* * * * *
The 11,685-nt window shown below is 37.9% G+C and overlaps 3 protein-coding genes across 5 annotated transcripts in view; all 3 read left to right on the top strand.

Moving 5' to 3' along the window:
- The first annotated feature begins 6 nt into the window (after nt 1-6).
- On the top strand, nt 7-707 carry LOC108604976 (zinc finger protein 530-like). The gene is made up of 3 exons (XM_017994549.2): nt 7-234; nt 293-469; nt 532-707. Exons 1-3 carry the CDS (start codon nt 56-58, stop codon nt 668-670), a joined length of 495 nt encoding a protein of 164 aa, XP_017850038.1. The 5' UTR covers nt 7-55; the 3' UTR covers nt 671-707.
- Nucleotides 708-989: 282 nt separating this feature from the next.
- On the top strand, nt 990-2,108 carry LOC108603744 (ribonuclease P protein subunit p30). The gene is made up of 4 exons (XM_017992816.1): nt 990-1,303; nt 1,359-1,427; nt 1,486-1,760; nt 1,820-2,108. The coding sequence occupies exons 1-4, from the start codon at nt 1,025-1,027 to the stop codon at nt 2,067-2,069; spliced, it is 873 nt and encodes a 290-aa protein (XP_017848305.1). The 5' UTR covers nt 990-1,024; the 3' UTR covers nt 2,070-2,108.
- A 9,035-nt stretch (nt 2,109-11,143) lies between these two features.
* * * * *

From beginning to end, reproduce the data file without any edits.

The 11,685-nt window shown below is 37.9% G+C and overlaps 3 protein-coding genes across 5 annotated transcripts in view; all 3 read left to right on the top strand.

Moving 5' to 3' along the window:
- The first annotated feature begins 6 nt into the window (after nt 1-6).
- On the top strand, nt 7-707 carry LOC108604976 (zinc finger protein 530-like). The gene is made up of 3 exons (XM_017994549.2): nt 7-234; nt 293-469; nt 532-707. Exons 1-3 carry the CDS (start codon nt 56-58, stop codon nt 668-670), a joined length of 495 nt encoding a protein of 164 aa, XP_017850038.1. The 5' UTR covers nt 7-55; the 3' UTR covers nt 671-707.
- Nucleotides 708-989: 282 nt separating this feature from the next.
- On the top strand, nt 990-2,108 carry LOC108603744 (ribonuclease P protein subunit p30). The gene is made up of 4 exons (XM_017992816.1): nt 990-1,303; nt 1,359-1,427; nt 1,486-1,760; nt 1,820-2,108. The coding sequence occupies exons 1-4, from the start codon at nt 1,025-1,027 to the stop codon at nt 2,067-2,069; spliced, it is 873 nt and encodes a 290-aa protein (XP_017848305.1). The 5' UTR covers nt 990-1,024; the 3' UTR covers nt 2,070-2,108.
- A 9,035-nt stretch (nt 2,109-11,143) lies between these two features.